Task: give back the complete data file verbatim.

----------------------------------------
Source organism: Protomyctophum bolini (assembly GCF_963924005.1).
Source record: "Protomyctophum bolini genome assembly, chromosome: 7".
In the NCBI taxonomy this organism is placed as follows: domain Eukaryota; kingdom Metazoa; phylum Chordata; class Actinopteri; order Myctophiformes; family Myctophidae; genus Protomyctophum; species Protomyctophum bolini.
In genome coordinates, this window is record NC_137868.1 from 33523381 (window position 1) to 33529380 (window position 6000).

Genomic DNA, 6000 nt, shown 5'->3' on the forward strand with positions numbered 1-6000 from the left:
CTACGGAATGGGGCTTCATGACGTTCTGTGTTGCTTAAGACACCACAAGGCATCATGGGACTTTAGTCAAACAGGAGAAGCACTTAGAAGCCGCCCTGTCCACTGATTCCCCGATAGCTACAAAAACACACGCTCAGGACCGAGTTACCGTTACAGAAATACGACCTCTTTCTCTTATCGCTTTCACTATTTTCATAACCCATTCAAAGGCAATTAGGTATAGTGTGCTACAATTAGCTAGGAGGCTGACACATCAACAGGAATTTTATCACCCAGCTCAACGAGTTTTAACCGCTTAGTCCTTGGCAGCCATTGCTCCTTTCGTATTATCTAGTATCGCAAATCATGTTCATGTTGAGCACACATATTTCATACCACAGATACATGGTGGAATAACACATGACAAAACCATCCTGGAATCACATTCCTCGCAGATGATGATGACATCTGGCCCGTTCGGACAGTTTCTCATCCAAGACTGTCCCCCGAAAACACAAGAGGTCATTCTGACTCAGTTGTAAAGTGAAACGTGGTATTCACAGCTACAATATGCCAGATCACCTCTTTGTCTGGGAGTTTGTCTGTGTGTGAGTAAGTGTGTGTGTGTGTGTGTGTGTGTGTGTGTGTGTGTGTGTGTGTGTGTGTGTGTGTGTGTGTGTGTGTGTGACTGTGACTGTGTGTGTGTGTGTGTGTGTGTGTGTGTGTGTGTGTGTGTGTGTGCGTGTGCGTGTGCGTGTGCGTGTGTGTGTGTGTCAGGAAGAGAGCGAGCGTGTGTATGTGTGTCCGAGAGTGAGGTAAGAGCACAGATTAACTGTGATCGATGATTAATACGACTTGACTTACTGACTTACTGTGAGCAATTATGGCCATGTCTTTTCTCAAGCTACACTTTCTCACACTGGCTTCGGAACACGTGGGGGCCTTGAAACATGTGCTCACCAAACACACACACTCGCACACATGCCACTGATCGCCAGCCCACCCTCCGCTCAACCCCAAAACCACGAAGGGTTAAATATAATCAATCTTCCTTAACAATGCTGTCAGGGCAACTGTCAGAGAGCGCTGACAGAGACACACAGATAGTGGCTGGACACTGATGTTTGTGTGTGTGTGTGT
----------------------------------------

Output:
Source organism: Protomyctophum bolini (assembly GCF_963924005.1).
Source record: "Protomyctophum bolini genome assembly, chromosome: 7".
In the NCBI taxonomy this organism is placed as follows: domain Eukaryota; kingdom Metazoa; phylum Chordata; class Actinopteri; order Myctophiformes; family Myctophidae; genus Protomyctophum; species Protomyctophum bolini.
In genome coordinates, this window is record NC_137868.1 from 33523381 (window position 1) to 33529380 (window position 6000).

Genomic DNA, 6000 nt, shown 5'->3' on the forward strand with positions numbered 1-6000 from the left:
CTACGGAATGGGGCTTCATGACGTTCTGTGTTGCTTAAGACACCACAAGGCATCATGGGACTTTAGTCAAACAGGAGAAGCACTTAGAAGCCGCCCTGTCCACTGATTCCCCGATAGCTACAAAAACACACGCTCAGGACCGAGTTACCGTTACAGAAATACGACCTCTTTCTCTTATCGCTTTCACTATTTTCATAACCCATTCAAAGGCAATTAGGTATAGTGTGCTACAATTAGCTAGGAGGCTGACACATCAACAGGAATTTTATCACCCAGCTCAACGAGTTTTAACCGCTTAGTCCTTGGCAGCCATTGCTCCTTTCGTATTATCTAGTATCGCAAATCATGTTCATGTTGAGCACACATATTTCATACCACAGATACATGGTGGAATAACACATGACAAAACCATCCTGGAATCACATTCCTCGCAGATGATGATGACATCTGGCCCGTTCGGACAGTTTCTCATCCAAGACTGTCCCCCGAAAACACAAGAGGTCATTCTGACTCAGTTGTAAAGTGAAACGTGGTATTCACAGCTACAATATGCCAGATCACCTCTTTGTCTGGGAGTTTGTCTGTGTGTGAGTAAGTGTGTGTGTGTGTGTGTGTGTGTGTGTGTGTGTGTGTGTGTGTGTGTGTGTGTGTGTGTGTGTGTGTGTGACTGTGACTGTGTGTGTGTGTGTGTGTGTGTGTGTGTGTGTGTGTGTGTGTGTGCGTGTGCGTGTGCGTGTGCGTGTGTGTGTGTGTCAGGAAGAGAGCGAGCGTGTGTATGTGTGTCCGAGAGTGAGGTAAGAGCACAGATTAACTGTGATCGATGATTAATACGACTTGACTTACTGACTTACTGTGAGCAATTATGGCCATGTCTTTTCTCAAGCTACACTTTCTCACACTGGCTTCGGAACACGTGGGGGCCTTGAAACATGTGCTCACCAAACACACACACTCGCACACATGCCACTGATCGCCAGCCCACCCTCCGCTCAACCCCAAAACCACGAAGGGTTAAATATAATCAATCTTCCTTAACAATGCTGTCAGGGCAACTGTCAGAGAGCGCTGACAGAGACACACAGATAGTGGCTGGACACTGATGTTTGTGTGTGTGTGTGT